Similar to an informal ‘stay’ command, ‘wait’ is very useful as a safety command. The wait command lets your dog know that he can have what he wants (going for a walk, eating a meal, playing with a toy, etc.) when you give your approval. Dogs are very easily distracted and since they live in the ‘now’, the concept of waiting can be a difficult one for them to grasp. It’s a great command to use before feeding or when opening doors (remember you should never let your dog go through a door in front of you).
The easiest way to begin teaching the ‘wait’ command is to put your dog on a leash and head to your front or backdoor. Place your dog in the ‘sit’ position and give the command “wait”. Open the door a crack. Your dog will probably get up and look to advance through the door. Say in a firm but calm voice “No, wait”. If necessary you can give a gentle correction with the training leash. The correction should be a short, gentle tug upward, it should not be harsh or rough as this will only confuse the dog.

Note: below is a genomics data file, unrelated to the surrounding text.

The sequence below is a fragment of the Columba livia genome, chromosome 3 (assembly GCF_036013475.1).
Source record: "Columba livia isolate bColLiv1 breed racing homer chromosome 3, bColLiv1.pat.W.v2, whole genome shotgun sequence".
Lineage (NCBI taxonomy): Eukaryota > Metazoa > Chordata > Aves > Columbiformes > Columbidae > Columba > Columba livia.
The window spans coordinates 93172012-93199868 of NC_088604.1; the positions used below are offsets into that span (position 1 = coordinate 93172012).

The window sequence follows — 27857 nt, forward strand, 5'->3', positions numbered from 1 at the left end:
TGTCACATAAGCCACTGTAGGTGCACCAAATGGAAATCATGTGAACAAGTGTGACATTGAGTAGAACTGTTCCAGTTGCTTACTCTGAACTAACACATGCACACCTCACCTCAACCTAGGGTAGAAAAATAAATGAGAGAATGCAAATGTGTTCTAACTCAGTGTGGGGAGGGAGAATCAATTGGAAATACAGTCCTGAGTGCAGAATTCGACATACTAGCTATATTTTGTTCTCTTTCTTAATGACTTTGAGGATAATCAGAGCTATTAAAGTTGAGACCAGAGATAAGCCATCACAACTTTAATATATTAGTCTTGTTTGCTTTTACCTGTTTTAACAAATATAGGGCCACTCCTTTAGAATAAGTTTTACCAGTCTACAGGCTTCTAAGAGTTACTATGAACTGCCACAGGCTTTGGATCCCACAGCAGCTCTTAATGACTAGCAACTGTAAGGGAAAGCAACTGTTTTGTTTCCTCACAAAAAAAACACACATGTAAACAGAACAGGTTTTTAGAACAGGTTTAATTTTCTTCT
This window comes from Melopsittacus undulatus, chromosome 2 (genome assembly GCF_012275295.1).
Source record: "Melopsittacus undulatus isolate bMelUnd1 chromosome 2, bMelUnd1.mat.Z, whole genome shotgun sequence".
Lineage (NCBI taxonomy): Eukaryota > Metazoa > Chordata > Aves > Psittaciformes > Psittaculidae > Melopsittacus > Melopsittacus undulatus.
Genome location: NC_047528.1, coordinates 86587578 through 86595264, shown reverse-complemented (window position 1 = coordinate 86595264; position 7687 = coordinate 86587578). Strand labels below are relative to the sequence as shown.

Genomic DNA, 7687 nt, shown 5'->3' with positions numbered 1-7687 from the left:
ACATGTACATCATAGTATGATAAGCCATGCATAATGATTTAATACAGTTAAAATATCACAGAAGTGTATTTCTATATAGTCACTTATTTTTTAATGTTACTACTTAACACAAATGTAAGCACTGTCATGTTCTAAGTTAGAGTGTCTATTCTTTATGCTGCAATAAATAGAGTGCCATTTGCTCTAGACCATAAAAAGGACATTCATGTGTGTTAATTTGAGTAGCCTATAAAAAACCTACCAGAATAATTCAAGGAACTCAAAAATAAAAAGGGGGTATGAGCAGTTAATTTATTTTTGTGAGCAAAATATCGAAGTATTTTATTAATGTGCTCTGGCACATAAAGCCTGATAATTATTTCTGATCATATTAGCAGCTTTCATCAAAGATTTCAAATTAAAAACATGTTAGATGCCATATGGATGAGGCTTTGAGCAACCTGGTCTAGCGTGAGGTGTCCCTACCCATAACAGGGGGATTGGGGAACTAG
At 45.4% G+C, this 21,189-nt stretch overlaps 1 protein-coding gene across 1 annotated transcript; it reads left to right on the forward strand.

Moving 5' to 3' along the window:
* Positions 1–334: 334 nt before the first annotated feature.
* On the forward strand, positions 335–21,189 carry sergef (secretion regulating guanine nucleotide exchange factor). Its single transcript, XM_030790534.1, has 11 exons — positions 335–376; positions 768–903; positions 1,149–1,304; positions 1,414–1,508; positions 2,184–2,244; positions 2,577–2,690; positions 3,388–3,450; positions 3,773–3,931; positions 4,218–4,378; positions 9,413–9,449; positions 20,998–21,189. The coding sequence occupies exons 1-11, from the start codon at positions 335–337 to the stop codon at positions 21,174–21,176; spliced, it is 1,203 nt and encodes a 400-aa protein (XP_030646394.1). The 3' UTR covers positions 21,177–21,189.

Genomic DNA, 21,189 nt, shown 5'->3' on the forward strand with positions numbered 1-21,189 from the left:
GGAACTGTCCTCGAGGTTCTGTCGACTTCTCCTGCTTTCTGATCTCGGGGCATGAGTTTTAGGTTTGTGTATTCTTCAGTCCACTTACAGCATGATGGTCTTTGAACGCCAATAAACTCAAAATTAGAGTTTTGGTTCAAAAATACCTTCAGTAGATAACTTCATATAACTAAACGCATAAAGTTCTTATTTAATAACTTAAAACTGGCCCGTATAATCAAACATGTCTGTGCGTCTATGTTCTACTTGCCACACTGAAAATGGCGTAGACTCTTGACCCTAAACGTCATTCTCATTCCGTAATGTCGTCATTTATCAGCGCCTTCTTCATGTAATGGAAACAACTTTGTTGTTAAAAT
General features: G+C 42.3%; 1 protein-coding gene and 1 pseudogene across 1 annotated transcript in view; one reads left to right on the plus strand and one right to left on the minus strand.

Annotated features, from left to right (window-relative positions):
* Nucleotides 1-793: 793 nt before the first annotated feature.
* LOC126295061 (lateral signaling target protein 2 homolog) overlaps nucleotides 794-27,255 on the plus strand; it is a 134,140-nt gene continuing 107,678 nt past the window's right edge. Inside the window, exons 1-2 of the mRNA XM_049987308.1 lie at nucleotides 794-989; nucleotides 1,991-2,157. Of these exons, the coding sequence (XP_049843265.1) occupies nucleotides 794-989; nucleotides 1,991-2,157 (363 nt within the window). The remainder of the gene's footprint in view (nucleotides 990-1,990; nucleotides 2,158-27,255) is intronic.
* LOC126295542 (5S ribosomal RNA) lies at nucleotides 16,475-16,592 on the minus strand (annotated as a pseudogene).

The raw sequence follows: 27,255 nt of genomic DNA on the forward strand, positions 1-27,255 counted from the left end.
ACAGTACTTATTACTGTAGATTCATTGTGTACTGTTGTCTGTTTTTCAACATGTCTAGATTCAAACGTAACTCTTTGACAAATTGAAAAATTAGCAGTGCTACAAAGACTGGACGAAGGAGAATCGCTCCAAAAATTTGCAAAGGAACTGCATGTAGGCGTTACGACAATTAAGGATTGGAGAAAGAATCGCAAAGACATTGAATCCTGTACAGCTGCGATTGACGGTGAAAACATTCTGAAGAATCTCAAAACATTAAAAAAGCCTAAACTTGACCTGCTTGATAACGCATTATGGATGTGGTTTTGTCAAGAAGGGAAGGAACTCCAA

Wait for a few seconds and give the release command, which you can choose based on what works for you. Words like “okay” or “release” work well. Once the dog begins to understand the concept, increase the amount of time you ask him to ‘wait’. Always praise the dog when he does what you ask. When he does not do what you ask, do not become frustrated and yell at the dog or otherwise punish him. This will do more harm than good and will only confuse your dog and make him distrustful of you in the long run.
A good place to practice the command is when you are feeding. Ask the dog to sit and wait till you give the release command to begin eating his food. This is a good way to reinforce the command and it also establishes your dominance in the pack order simultaneously.